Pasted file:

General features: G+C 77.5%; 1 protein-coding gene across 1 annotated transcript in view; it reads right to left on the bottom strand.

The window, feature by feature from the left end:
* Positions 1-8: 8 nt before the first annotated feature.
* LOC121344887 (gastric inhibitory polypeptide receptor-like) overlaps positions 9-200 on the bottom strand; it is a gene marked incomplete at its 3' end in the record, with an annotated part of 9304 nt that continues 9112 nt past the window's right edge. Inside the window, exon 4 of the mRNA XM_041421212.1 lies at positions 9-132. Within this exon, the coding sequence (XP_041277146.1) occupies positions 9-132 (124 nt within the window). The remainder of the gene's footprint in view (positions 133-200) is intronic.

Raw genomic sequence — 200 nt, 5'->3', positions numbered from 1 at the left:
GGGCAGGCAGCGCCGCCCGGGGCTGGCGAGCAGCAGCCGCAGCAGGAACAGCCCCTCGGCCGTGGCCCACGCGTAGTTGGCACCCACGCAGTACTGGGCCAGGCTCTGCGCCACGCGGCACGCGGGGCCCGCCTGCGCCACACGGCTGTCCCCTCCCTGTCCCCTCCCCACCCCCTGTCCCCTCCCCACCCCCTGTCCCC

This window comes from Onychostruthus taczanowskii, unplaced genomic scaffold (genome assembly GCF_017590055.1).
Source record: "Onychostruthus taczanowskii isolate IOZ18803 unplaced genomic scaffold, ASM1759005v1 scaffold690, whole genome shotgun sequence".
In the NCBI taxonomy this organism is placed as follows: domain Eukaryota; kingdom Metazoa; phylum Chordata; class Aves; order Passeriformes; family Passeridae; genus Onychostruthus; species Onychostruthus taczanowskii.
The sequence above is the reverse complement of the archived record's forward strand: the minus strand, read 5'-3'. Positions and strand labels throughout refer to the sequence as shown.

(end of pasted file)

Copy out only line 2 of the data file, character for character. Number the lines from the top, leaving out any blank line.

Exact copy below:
The window, feature by feature from the left end: